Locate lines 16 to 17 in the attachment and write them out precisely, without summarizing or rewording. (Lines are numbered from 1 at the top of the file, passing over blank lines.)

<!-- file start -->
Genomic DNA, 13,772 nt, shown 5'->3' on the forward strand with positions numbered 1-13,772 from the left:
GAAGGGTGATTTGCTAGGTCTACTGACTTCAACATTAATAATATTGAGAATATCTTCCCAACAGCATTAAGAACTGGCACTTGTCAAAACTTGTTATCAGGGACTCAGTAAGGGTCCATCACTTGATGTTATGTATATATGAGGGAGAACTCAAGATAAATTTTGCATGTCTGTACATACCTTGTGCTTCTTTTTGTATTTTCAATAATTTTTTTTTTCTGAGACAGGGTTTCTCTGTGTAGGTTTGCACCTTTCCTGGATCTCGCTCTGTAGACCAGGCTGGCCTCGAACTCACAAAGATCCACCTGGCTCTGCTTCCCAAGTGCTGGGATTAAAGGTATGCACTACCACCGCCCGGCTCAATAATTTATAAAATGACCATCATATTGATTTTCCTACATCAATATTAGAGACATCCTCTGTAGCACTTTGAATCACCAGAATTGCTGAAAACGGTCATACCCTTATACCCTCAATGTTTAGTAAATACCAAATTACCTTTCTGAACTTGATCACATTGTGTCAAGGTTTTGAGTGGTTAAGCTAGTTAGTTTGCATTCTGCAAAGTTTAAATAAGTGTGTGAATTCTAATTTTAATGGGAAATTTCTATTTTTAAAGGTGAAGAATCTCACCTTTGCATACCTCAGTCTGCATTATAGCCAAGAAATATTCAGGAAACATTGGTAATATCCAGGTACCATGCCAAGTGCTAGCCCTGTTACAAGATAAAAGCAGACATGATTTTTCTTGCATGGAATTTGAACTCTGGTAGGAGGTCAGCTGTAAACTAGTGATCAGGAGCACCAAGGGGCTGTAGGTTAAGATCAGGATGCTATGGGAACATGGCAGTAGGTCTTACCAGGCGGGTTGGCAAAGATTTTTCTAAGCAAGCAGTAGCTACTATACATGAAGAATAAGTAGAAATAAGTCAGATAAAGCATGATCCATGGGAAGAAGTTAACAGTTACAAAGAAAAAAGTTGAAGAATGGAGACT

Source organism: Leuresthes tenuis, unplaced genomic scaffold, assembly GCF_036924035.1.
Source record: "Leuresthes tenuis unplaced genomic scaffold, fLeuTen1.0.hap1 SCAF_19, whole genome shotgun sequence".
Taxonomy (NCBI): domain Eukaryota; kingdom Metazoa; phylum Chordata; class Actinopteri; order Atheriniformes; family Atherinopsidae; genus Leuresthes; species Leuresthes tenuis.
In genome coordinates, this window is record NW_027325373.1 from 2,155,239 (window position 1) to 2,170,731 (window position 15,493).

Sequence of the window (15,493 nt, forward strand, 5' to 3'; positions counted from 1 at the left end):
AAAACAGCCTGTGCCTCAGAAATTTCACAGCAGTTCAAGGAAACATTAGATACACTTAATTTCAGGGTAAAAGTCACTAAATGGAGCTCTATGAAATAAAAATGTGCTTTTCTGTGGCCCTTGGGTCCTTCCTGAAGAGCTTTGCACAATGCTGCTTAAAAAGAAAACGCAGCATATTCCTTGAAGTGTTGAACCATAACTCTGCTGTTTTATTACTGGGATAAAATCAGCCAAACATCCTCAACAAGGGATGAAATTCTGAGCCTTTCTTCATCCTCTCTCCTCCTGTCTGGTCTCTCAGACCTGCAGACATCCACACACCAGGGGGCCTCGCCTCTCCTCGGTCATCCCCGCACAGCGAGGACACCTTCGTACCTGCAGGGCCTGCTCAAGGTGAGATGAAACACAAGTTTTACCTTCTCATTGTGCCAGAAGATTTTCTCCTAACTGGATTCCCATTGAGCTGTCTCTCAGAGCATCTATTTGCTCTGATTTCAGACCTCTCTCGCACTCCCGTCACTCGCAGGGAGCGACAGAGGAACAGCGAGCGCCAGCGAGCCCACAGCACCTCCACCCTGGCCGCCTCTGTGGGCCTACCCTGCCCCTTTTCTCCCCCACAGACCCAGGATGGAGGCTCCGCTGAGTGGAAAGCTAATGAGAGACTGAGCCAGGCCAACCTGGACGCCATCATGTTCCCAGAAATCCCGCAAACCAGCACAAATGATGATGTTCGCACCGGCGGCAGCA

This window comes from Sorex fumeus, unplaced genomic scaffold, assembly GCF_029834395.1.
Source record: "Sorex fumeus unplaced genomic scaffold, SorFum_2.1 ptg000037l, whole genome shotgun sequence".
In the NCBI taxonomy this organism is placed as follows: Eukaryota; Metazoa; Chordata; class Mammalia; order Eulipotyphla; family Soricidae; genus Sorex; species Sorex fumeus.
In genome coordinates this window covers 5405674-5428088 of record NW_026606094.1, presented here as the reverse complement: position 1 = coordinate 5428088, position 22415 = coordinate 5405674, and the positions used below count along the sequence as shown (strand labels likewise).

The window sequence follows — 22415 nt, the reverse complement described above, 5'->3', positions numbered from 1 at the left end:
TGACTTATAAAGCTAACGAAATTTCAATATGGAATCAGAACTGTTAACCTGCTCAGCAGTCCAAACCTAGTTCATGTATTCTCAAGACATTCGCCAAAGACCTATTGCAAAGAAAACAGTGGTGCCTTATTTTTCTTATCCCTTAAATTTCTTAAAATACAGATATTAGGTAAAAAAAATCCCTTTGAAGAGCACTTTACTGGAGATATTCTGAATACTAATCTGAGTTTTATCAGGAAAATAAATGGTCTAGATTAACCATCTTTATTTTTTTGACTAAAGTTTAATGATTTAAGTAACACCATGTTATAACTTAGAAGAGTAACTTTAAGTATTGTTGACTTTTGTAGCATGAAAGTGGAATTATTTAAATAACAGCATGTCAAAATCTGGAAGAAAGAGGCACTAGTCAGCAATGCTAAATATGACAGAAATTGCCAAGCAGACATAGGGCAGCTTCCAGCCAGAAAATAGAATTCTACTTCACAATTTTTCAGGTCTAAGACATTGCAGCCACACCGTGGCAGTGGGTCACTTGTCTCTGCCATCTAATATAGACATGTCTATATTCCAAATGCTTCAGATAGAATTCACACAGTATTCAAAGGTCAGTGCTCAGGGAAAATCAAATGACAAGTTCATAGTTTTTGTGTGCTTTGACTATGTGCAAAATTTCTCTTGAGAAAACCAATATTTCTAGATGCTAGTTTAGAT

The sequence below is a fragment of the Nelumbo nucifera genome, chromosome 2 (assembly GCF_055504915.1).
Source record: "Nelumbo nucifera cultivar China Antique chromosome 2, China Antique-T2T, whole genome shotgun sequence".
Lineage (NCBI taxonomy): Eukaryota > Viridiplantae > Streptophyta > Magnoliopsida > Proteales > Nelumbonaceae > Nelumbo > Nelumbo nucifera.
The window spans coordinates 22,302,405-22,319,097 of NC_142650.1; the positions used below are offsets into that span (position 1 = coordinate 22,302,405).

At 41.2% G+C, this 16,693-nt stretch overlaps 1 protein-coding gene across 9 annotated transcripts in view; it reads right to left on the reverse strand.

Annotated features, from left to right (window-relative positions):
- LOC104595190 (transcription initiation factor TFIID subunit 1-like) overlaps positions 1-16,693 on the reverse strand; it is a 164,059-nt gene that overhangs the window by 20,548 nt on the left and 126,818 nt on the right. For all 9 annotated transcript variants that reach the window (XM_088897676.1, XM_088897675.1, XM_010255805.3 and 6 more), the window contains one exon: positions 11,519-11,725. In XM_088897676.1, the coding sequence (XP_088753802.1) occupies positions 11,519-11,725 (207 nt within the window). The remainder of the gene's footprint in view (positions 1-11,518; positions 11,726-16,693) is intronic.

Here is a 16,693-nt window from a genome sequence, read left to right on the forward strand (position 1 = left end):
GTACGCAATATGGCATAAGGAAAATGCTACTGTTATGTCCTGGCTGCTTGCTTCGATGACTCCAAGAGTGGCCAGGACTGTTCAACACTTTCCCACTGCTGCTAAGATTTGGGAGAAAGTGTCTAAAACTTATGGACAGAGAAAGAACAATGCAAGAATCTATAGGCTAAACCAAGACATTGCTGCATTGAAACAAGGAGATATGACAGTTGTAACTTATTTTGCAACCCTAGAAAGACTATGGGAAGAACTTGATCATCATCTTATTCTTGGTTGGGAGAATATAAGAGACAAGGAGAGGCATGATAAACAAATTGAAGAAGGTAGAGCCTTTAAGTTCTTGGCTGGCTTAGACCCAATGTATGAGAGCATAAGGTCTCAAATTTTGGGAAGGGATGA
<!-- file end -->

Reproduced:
Source record: "Nelumbo nucifera cultivar China Antique chromosome 2, China Antique-T2T, whole genome shotgun sequence".
Lineage (NCBI taxonomy): Eukaryota > Viridiplantae > Streptophyta > Magnoliopsida > Proteales > Nelumbonaceae > Nelumbo > Nelumbo nucifera.